Ohio

Michael Keating

Taxpayers will pick up the tab for an $8 million study of the impact of a reconstructed Brent Spence bridge on traffic, noise and the effect tolls will have on minorities and low-income persons.

The Ohio Controlling Board released the money Monday at the request of the Ohio Department of Transportation (ODOT)

ODOT spokesman Brian Cunningham said the state of Ohio is in the process of working out a “memorandum of understanding” with the state of Kentucky. Once that is finished, Cunningham said, Kentucky will reimburse Ohio for half of the $8 million.

Karen Kasler / Ohio Public Radio

Democratic gubernatorial candidate Ed FitzGerald trails incumbent Republican John Kasich by 12 percentage points and is still not well known to about two-third of Ohio voters, according to an independent poll released this morning.

The Quinnipiac University Polling Institute, which polls voters in key states, has Kasich with 48 percent to FitzGerald’s 36 percent.

In May, Kasich led FitzGerald by 15 percentage points in the last Quinnipiac Poll.

There will be no hot-button ballot issues to draw Ohio voters to the polls this November. WVXU politics reporter Howard Wilkinson talked with Maryanne Zeleznik this morning about it.

WVXU politics reporter Howard Wilkinson talked this morning with Jay Hanselman about the odd nature of judicial elections in Ohio.

Candidates for judgeships in Ohio are in a unique and somewhat odd position.

They run in primary elections as Democrats or Republicans. But, when the general election rolls around, their names appear on the ballot without party designation.

So, unless you are a person who pays close attention to politics or somebody – usually the judicial candidate’s political party – tells you whether or not he or she is a Democrat or a Republican, you may go to the polls totally in the dark about which is which.

And the judicial races are usually stuck at the bottom of the ballot.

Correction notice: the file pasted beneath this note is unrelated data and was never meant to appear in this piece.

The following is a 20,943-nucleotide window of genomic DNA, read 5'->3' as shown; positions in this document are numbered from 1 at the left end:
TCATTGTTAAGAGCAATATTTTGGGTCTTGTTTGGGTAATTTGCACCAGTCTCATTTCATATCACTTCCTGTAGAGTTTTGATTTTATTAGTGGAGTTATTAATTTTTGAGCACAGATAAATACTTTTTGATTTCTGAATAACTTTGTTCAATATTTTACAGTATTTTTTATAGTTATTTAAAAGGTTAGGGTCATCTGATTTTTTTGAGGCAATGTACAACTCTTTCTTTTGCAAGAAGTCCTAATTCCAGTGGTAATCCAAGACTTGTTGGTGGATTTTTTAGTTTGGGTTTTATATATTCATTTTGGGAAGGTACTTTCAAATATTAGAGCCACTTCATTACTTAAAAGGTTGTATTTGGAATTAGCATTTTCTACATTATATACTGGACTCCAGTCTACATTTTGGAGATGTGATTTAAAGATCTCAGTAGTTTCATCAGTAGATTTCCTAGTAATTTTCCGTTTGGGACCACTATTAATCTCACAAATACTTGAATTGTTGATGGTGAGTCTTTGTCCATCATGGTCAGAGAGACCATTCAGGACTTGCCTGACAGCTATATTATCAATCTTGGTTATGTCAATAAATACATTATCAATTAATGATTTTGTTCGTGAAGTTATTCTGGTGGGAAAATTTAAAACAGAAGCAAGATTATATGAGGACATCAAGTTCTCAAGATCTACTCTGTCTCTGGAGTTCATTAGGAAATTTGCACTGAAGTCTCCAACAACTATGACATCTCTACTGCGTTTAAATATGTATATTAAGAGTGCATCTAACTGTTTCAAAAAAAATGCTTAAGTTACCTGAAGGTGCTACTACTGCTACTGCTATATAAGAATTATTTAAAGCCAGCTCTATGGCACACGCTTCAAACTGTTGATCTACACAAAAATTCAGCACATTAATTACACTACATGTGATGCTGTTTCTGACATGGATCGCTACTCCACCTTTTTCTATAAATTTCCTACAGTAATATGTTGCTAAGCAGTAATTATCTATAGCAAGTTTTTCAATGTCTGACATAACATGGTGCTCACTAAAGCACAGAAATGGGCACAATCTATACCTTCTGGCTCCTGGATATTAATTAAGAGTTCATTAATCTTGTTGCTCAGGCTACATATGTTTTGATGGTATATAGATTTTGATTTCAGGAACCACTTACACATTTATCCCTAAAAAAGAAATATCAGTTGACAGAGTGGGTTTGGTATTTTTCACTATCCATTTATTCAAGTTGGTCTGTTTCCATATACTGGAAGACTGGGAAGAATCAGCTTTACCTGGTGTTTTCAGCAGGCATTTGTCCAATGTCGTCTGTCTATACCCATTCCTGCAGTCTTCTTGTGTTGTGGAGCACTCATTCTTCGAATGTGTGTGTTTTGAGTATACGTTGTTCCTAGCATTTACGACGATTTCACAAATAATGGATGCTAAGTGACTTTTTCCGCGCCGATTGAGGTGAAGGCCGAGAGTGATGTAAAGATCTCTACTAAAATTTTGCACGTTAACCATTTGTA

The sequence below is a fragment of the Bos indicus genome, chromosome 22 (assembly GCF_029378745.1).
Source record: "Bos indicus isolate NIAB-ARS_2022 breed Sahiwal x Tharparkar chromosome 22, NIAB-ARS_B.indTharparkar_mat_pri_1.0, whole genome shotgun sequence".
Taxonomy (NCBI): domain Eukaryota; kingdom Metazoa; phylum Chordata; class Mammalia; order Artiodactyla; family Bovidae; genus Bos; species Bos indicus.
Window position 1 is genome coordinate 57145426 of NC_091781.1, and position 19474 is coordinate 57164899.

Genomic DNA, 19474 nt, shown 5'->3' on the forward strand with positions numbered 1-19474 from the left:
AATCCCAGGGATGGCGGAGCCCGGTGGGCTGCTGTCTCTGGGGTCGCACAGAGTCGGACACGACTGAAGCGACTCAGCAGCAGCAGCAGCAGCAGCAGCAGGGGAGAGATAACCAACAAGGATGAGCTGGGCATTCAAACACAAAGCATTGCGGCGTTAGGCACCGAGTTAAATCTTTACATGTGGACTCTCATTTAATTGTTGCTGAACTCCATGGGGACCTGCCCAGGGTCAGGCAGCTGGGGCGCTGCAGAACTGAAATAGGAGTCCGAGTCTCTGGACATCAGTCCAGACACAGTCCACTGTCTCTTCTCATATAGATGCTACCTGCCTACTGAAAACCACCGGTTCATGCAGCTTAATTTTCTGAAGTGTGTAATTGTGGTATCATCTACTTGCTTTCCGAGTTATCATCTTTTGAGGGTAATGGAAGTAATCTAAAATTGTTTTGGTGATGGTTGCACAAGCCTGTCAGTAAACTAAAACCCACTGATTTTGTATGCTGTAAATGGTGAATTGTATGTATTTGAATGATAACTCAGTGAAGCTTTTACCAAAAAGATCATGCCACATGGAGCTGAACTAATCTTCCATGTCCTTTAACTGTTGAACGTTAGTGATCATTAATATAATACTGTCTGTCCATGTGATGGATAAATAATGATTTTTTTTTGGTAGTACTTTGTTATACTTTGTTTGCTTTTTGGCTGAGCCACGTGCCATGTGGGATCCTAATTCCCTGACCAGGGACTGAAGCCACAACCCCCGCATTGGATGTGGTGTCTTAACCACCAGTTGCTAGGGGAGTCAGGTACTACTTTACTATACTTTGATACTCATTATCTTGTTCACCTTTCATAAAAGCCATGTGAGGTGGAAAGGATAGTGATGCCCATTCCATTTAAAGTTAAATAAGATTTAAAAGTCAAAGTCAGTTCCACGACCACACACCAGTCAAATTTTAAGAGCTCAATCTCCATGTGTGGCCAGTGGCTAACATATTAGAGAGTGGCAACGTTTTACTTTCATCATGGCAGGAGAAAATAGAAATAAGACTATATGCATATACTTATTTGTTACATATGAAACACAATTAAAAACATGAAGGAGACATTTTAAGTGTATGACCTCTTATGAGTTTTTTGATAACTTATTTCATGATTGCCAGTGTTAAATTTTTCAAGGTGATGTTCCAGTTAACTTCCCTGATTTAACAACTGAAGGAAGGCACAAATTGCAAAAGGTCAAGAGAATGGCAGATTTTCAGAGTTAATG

It is primary election day in Ohio, and although county election officials expect a relatively low turnout, there are dozens of contested candidates races and ballot issues for voters to decide.

The polls in Ohio are open until 7:30 p.m.

You can follow the results from Hamilton, Butler, Warren and Clermont counties through links at wvxu.org.

And I’ll be live-tweeting and updating the website throughout the night. Follow me on Twitter: @howardwilkinson.

As of Thursday, early absentee ballots cast in Hamilton County in the May 6 primary were down 80 percent from what they were four years ago.

Democrats say this is explained by the fact that, unlike the May 2010 primary, every voter in the county was not mailed an absentee ballot application by the Hamilton County Board of Elections.

Republicans say it is simply a matter of no big candidate race or ballot issue driving early voters to get their ballots and mail them in – that this is, in fact, a ho-hum election.

The numbers are really striking.

Today is the last day to register to vote in Ohio's May 6 primary election.

By order of Ohio Secretary of State Jon Husted, all of Ohio's 88 county boards of elections will be open until 9.p.m. today to accommodate those registering and for in-person early voting.

For links to more information and to all of Ohio's 88 county boards of elections, you can go to MyOhioVote.com. You can also update your voter registration information, such as a change of address, at that website.

By an eight-to-one margin, Ohio voters support the use of medical marijuana, while support for same sex marriage has reached 50 percent, according to a Quinnipiac University poll released this morning.

The poll by the Connecticut-based polling institute, which regularly polls voters in key states, said that 51 percent of Ohio voters said adults should be allowed to possess small amounts of marijuana for personal use, while 44 percent were opposed.

Monday night at the Medina Performing Arts Center, in front of the Ohio General Assembly, Ohio Gov. John Kasich will deliver his fourth State of the State address.

He is sincerely hoping it won’t be his last.

Unlike his previous State of the State messages, which Kasich has taken out of the Statehouse in Columbus and turned them into a traveling road show, this one will be in his re-election year.

This will be the year when the Republican governor, will be running for re-election to a second term.

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